Jess Lester, journalist writing for Christian Premiere Magazine out of the UK, told her story recently on the Unbelievable podcast in an interview with Justin Brierley. She is Jewish by descent and culture, but she attended a Christian school in her youth. Her parents are no-practicing Jews, but her grandparents were observant.
She grew up with exposure to the Judeo-Christian world, but God was more of an intellectual idea to her than a personal reality. As a teenager, however, she consciously turned her back on God when her very good friend suffered a brain hemorrhage that left her unable to speak. Jess spent several days a week in the hospital with her friend trying to help her speak again, only to experience her friend suffer another brain hemorrhage that left her brain dead.
After her friend’s parents took her off life support, Jess was devastated. She poured herself into her friend’s recovery and prayed along with the family for healing, and God didn’t deliver. God took her friend, she thought, and it angered her. Why would He do that to such a good person?! This experience led Jess to reject God openly and consciously. Following her friend’s death, Jess lived in open rebellion and defiance toward God.
Over the next few years, things went from bad to worse for Jess. She drank, did drugs and slept around in open hostility to the God she thought took her friend from her. She also fell into depression to the point where she had suicidal thoughts and even planned her own demise. She got desperate, admitting to her mother that she needed help, but the turning point came in a very unlikely place.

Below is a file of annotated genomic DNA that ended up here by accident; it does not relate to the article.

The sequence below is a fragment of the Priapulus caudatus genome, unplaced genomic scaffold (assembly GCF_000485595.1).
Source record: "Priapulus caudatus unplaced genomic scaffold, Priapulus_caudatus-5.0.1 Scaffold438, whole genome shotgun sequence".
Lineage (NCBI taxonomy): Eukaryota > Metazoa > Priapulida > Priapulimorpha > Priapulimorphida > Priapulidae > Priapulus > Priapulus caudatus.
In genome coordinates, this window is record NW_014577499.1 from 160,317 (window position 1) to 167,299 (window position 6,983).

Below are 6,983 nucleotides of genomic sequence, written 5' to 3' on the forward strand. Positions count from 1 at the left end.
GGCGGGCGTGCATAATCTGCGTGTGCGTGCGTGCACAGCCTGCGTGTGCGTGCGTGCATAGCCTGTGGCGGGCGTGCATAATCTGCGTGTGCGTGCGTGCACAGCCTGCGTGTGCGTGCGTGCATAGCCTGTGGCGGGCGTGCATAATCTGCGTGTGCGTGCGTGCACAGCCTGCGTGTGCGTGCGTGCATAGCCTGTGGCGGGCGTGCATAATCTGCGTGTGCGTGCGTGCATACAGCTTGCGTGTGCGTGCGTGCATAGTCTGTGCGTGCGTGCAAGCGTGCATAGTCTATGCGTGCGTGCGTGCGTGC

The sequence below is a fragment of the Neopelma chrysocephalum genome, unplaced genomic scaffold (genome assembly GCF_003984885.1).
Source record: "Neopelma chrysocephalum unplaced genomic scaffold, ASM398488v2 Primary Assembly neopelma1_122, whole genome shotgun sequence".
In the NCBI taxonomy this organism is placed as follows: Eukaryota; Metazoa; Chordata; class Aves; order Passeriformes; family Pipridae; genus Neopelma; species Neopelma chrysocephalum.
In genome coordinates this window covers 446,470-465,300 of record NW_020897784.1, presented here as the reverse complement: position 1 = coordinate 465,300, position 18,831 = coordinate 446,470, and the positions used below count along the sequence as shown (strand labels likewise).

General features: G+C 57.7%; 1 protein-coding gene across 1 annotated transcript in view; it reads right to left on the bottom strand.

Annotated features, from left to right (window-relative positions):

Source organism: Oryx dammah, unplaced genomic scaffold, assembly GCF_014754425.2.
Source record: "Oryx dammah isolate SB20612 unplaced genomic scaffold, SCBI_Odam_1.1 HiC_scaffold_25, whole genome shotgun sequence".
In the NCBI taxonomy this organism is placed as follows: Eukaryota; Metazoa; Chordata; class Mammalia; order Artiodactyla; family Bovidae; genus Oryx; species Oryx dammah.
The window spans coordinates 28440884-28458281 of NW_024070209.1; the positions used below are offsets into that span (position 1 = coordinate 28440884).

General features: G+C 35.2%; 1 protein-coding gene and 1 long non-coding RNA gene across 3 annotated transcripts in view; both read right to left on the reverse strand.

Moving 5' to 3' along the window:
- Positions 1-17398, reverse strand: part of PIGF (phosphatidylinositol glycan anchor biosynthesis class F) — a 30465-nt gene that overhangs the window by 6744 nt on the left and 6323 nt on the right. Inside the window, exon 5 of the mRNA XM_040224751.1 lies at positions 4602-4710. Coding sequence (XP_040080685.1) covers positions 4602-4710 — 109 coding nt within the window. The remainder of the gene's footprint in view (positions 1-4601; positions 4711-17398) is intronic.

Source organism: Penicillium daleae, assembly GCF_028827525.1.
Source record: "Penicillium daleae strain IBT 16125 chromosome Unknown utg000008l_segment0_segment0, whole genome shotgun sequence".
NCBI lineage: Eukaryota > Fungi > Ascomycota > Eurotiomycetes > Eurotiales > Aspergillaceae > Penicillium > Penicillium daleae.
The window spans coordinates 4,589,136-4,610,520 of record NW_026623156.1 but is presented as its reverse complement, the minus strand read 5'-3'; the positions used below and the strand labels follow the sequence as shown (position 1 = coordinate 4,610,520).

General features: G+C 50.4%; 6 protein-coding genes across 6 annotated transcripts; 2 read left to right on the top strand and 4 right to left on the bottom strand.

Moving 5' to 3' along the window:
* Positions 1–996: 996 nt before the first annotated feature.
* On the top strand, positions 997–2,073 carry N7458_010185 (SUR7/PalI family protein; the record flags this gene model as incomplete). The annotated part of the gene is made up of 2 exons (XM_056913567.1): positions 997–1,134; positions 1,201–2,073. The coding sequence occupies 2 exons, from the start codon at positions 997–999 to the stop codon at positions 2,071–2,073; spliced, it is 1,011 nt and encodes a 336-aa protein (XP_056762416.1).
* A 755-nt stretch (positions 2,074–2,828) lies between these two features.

Jess attended a concert where a favorite band of hers, the 1975s, were performing. They sang a song that that was defiant toward God. She had played it a dozen times a day and knew the lyrics well. It wasn’t a Christian song in any sense of the term, but she found herself crying out in the middle of the concert these lyrics: “Jesus, Jesus show yourself to me!”
While the lyrics are meant more as a taunt than a plea, she made it her plea from her heart. Looking back now, she says this is when God responded. Subtly at first, it became more apparent to her as time went on that God was with her in her dark times, and He was reaching out to her. I won’t recount the details, here, but they are well worth listening to, along with the other guests that were interviewed for the Christmas Special – Dean Mayes, Jess Lester and Rupert Shortt Share Their Stories.
This story reminds me that we do not always find God in the pious, religious places where we might expect Him. God is everywhere, and that means He is with us in our darkest times and in the darkest of places. While the song that prompted Jess Lester to cry out was actually anti-Christian in its intended meaning, God used that song that Jess knew well as the vehicle by which she connected with Him.
Jess makes the point in telling her story that things men might mean for evil God is able to use for good. That idea of God using bad things for good purposes comes from the Old Testament story of Joseph, who was left for dead in the bottom of a well by his own brothers and taken off into slavery.
We all have a story. Part of my story is a night that I got recklessly drunk at a bar. I had encountered God about six to nine months before then and prayed a “sinner’s prayer” asking Jesus to be the Lord and Savior of my life, but I had slipped back into my old ways.